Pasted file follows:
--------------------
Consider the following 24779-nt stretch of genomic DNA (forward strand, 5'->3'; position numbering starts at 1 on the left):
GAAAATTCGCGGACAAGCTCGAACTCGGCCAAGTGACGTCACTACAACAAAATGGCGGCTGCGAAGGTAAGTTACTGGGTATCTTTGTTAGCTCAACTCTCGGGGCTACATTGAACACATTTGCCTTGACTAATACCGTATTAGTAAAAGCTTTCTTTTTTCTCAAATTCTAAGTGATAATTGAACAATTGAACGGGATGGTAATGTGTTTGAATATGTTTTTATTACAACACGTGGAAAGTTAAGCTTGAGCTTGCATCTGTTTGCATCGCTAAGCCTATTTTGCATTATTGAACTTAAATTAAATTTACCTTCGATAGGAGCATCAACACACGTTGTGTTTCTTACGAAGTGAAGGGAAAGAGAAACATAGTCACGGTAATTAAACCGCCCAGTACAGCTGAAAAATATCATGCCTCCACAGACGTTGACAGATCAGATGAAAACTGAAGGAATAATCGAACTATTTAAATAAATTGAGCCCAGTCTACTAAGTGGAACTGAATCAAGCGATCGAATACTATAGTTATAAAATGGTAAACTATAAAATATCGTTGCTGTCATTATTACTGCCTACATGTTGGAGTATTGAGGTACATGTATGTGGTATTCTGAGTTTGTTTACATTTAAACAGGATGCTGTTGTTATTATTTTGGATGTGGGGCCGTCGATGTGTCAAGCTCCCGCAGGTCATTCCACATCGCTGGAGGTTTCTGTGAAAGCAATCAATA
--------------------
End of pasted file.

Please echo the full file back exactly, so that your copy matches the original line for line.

Consider the following 24779-nt stretch of genomic DNA (forward strand, 5'->3'; position numbering starts at 1 on the left):
GAAAATTCGCGGACAAGCTCGAACTCGGCCAAGTGACGTCACTACAACAAAATGGCGGCTGCGAAGGTAAGTTACTGGGTATCTTTGTTAGCTCAACTCTCGGGGCTACATTGAACACATTTGCCTTGACTAATACCGTATTAGTAAAAGCTTTCTTTTTTCTCAAATTCTAAGTGATAATTGAACAATTGAACGGGATGGTAATGTGTTTGAATATGTTTTTATTACAACACGTGGAAAGTTAAGCTTGAGCTTGCATCTGTTTGCATCGCTAAGCCTATTTTGCATTATTGAACTTAAATTAAATTTACCTTCGATAGGAGCATCAACACACGTTGTGTTTCTTACGAAGTGAAGGGAAAGAGAAACATAGTCACGGTAATTAAACCGCCCAGTACAGCTGAAAAATATCATGCCTCCACAGACGTTGACAGATCAGATGAAAACTGAAGGAATAATCGAACTATTTAAATAAATTGAGCCCAGTCTACTAAGTGGAACTGAATCAAGCGATCGAATACTATAGTTATAAAATGGTAAACTATAAAATATCGTTGCTGTCATTATTACTGCCTACATGTTGGAGTATTGAGGTACATGTATGTGGTATTCTGAGTTTGTTTACATTTAAACAGGATGCTGTTGTTATTATTTTGGATGTGGGGCCGTCGATGTGTCAAGCTCCCGCAGGTCATTCCACATCGCTGGAGGTTTCTGTGAAAGCAATCAATA